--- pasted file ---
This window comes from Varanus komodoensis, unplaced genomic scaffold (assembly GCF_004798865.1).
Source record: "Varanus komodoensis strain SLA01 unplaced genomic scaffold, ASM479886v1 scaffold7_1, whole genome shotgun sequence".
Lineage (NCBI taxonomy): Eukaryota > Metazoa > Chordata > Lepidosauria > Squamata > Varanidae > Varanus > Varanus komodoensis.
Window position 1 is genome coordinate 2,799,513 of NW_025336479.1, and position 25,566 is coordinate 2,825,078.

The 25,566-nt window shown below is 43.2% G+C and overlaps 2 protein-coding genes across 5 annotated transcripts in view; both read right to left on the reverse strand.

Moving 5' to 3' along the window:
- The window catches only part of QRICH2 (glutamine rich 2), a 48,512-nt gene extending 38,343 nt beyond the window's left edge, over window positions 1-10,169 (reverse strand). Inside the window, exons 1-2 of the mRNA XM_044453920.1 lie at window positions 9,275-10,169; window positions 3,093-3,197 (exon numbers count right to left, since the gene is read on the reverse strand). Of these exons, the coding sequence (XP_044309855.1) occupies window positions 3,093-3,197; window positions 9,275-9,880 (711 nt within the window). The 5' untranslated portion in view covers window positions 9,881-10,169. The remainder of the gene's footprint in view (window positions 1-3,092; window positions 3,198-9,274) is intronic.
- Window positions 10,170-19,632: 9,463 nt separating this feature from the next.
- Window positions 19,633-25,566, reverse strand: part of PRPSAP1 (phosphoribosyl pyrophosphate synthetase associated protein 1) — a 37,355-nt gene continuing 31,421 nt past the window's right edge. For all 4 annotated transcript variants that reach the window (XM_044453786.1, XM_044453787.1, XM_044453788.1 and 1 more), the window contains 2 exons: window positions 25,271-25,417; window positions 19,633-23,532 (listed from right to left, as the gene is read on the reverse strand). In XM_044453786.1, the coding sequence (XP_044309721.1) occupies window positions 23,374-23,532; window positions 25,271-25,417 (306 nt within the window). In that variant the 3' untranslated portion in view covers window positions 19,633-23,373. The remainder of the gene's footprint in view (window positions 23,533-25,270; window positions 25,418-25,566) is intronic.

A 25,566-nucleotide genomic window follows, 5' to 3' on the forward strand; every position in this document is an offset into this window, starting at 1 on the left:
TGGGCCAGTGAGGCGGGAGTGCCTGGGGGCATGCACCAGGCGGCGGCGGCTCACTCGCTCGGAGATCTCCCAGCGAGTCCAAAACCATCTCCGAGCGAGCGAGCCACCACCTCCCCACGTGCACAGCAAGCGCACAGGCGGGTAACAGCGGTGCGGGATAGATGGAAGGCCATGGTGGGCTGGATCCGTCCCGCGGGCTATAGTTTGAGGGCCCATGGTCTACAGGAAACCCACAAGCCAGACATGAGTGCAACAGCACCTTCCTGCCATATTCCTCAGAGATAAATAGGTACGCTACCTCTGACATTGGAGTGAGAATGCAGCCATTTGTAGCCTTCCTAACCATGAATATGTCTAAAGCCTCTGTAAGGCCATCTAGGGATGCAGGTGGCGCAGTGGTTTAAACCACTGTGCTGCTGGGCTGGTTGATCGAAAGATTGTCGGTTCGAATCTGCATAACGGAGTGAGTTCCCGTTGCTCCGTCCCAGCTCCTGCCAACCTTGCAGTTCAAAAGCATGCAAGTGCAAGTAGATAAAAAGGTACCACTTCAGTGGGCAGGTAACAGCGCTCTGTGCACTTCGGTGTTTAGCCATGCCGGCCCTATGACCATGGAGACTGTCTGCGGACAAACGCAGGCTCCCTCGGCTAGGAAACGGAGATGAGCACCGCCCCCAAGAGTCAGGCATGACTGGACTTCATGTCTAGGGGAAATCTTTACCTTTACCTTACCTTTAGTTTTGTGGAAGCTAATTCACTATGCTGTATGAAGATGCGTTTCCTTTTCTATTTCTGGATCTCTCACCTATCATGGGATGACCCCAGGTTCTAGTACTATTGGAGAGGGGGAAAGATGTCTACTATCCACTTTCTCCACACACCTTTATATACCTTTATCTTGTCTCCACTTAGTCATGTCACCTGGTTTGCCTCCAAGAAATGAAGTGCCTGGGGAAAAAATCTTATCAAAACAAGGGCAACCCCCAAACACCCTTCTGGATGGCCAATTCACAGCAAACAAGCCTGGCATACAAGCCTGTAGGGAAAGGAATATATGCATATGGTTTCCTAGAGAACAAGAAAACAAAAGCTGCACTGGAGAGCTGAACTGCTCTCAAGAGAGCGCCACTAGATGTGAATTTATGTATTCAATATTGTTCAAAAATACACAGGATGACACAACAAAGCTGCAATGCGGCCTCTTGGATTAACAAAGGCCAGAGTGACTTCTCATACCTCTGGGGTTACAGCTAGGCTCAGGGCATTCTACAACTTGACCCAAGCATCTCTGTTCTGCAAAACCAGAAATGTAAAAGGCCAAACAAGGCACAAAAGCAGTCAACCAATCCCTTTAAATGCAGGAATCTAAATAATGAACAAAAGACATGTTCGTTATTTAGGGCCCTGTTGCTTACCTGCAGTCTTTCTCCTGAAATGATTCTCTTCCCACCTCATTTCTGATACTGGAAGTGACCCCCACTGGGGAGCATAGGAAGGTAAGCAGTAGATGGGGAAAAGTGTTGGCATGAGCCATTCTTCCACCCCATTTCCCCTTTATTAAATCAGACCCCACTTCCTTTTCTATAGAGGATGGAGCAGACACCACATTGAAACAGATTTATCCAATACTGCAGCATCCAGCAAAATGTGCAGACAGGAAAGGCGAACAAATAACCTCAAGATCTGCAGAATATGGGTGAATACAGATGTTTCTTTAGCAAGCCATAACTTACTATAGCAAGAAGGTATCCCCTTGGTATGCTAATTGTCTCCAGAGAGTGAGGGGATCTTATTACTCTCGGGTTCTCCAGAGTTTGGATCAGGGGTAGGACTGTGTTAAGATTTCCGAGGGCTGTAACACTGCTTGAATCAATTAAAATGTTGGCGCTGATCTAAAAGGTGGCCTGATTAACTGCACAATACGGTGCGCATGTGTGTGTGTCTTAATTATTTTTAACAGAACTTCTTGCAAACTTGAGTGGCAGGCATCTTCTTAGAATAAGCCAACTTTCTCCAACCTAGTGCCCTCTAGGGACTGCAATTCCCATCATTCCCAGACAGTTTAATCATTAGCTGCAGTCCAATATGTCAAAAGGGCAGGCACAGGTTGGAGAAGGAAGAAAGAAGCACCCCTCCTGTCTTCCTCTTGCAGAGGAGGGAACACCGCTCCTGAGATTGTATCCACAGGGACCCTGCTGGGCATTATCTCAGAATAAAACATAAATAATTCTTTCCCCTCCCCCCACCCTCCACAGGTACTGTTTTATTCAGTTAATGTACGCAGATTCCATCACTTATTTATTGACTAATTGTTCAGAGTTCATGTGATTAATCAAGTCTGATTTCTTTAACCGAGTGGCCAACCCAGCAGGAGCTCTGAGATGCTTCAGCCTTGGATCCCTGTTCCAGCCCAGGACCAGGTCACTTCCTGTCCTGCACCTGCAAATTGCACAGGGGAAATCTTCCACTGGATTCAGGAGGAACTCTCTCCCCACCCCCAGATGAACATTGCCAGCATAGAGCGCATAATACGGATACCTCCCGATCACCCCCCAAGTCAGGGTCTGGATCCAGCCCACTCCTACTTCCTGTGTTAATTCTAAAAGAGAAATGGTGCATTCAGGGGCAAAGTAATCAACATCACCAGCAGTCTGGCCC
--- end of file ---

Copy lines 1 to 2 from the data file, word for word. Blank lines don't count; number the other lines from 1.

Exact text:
This window comes from Varanus komodoensis, unplaced genomic scaffold (assembly GCF_004798865.1).
Source record: "Varanus komodoensis strain SLA01 unplaced genomic scaffold, ASM479886v1 scaffold7_1, whole genome shotgun sequence".